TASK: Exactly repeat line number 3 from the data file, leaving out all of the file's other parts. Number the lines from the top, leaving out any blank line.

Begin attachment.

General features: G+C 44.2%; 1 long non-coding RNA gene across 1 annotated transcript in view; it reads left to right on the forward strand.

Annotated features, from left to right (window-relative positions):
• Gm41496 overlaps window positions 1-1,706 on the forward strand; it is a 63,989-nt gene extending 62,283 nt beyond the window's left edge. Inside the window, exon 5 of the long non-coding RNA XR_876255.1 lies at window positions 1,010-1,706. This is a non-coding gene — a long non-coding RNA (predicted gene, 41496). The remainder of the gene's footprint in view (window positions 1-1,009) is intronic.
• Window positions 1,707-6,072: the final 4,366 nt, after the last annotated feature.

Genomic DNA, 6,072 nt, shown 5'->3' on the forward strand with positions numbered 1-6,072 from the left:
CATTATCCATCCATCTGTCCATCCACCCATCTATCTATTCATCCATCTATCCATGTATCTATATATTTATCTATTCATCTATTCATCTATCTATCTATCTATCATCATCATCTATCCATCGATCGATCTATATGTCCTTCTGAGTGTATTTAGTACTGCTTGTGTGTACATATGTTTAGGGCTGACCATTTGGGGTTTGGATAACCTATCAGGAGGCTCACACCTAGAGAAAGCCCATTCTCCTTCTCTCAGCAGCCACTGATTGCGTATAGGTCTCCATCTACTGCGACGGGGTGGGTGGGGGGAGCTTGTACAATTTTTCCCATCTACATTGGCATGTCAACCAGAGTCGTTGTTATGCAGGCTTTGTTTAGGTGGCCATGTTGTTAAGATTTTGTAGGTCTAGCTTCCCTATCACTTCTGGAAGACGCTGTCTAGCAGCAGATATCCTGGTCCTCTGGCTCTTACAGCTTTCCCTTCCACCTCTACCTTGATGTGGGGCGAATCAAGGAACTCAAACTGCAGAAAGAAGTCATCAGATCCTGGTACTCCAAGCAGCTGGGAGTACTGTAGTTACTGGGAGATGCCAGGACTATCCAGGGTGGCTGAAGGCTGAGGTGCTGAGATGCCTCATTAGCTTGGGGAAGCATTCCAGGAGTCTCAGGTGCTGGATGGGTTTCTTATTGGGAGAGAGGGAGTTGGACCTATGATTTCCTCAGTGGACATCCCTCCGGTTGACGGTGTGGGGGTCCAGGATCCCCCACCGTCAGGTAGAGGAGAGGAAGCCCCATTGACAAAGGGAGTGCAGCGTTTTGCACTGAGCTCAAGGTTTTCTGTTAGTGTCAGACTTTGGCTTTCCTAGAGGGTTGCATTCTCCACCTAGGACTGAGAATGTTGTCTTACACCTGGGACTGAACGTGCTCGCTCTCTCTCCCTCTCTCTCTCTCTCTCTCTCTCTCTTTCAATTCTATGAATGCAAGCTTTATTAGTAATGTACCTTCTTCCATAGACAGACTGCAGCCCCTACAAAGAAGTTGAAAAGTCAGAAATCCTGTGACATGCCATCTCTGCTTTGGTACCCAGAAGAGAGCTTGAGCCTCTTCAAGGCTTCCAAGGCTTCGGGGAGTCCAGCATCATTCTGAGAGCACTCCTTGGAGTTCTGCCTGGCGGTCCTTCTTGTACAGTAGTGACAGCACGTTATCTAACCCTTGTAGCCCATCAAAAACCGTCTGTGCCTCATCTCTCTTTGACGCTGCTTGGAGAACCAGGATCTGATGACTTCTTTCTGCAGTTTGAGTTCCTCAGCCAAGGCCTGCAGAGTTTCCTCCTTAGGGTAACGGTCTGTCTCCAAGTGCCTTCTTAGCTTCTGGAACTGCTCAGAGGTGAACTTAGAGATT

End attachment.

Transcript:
• Gm41496 overlaps window positions 1-1,706 on the forward strand; it is a 63,989-nt gene extending 62,283 nt beyond the window's left edge. Inside the window, exon 5 of the long non-coding RNA XR_876255.1 lies at window positions 1,010-1,706. This is a non-coding gene — a long non-coding RNA (predicted gene, 41496). The remainder of the gene's footprint in view (window positions 1-1,009) is intronic.